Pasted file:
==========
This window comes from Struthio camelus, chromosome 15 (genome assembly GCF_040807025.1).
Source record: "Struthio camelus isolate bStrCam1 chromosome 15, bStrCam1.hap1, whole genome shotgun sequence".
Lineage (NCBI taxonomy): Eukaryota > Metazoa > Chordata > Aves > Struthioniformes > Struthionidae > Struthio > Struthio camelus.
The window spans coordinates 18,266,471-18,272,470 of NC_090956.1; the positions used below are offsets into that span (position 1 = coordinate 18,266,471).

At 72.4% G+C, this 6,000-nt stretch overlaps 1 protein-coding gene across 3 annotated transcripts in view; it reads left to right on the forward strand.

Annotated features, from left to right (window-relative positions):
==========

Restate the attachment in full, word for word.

This window comes from Struthio camelus, chromosome 15 (genome assembly GCF_040807025.1).
Source record: "Struthio camelus isolate bStrCam1 chromosome 15, bStrCam1.hap1, whole genome shotgun sequence".
Lineage (NCBI taxonomy): Eukaryota > Metazoa > Chordata > Aves > Struthioniformes > Struthionidae > Struthio > Struthio camelus.
The window spans coordinates 18,266,471-18,272,470 of NC_090956.1; the positions used below are offsets into that span (position 1 = coordinate 18,266,471).

At 72.4% G+C, this 6,000-nt stretch overlaps 1 protein-coding gene across 3 annotated transcripts in view; it reads left to right on the forward strand.

Annotated features, from left to right (window-relative positions):